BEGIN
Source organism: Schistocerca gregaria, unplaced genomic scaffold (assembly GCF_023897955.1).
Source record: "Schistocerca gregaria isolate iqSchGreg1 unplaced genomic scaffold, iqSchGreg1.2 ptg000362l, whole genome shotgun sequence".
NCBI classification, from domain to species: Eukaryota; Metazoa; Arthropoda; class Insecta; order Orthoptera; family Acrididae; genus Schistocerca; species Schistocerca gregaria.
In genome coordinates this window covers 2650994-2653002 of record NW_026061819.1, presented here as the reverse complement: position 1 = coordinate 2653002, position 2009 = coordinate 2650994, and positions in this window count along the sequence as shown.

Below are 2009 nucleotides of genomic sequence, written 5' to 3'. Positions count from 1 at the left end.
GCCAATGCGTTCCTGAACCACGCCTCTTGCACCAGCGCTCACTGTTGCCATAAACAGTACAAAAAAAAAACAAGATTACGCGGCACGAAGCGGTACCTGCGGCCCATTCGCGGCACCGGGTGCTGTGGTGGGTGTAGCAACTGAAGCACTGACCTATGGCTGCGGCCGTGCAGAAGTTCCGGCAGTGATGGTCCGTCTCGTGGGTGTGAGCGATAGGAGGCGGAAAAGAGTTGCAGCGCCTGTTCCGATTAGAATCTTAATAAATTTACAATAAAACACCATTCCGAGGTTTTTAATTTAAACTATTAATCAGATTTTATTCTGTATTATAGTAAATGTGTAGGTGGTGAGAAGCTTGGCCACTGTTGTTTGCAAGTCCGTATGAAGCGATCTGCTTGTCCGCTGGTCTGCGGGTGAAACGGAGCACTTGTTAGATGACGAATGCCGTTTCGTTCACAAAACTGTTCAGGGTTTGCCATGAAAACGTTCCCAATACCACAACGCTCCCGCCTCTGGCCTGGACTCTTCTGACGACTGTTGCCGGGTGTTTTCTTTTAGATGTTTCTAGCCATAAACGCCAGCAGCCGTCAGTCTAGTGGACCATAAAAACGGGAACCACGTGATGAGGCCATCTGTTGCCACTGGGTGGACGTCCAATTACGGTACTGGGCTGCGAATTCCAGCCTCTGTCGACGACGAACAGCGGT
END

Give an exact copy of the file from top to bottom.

Source organism: Schistocerca gregaria, unplaced genomic scaffold (assembly GCF_023897955.1).
Source record: "Schistocerca gregaria isolate iqSchGreg1 unplaced genomic scaffold, iqSchGreg1.2 ptg000362l, whole genome shotgun sequence".
NCBI classification, from domain to species: Eukaryota; Metazoa; Arthropoda; class Insecta; order Orthoptera; family Acrididae; genus Schistocerca; species Schistocerca gregaria.
In genome coordinates this window covers 2650994-2653002 of record NW_026061819.1, presented here as the reverse complement: position 1 = coordinate 2653002, position 2009 = coordinate 2650994, and positions in this window count along the sequence as shown.

Below are 2009 nucleotides of genomic sequence, written 5' to 3'. Positions count from 1 at the left end.
GCCAATGCGTTCCTGAACCACGCCTCTTGCACCAGCGCTCACTGTTGCCATAAACAGTACAAAAAAAAAACAAGATTACGCGGCACGAAGCGGTACCTGCGGCCCATTCGCGGCACCGGGTGCTGTGGTGGGTGTAGCAACTGAAGCACTGACCTATGGCTGCGGCCGTGCAGAAGTTCCGGCAGTGATGGTCCGTCTCGTGGGTGTGAGCGATAGGAGGCGGAAAAGAGTTGCAGCGCCTGTTCCGATTAGAATCTTAATAAATTTACAATAAAACACCATTCCGAGGTTTTTAATTTAAACTATTAATCAGATTTTATTCTGTATTATAGTAAATGTGTAGGTGGTGAGAAGCTTGGCCACTGTTGTTTGCAAGTCCGTATGAAGCGATCTGCTTGTCCGCTGGTCTGCGGGTGAAACGGAGCACTTGTTAGATGACGAATGCCGTTTCGTTCACAAAACTGTTCAGGGTTTGCCATGAAAACGTTCCCAATACCACAACGCTCCCGCCTCTGGCCTGGACTCTTCTGACGACTGTTGCCGGGTGTTTTCTTTTAGATGTTTCTAGCCATAAACGCCAGCAGCCGTCAGTCTAGTGGACCATAAAAACGGGAACCACGTGATGAGGCCATCTGTTGCCACTGGGTGGACGTCCAATTACGGTACTGGGCTGCGAATTCCAGCCTCTGTCGACGACGAACAGCGGT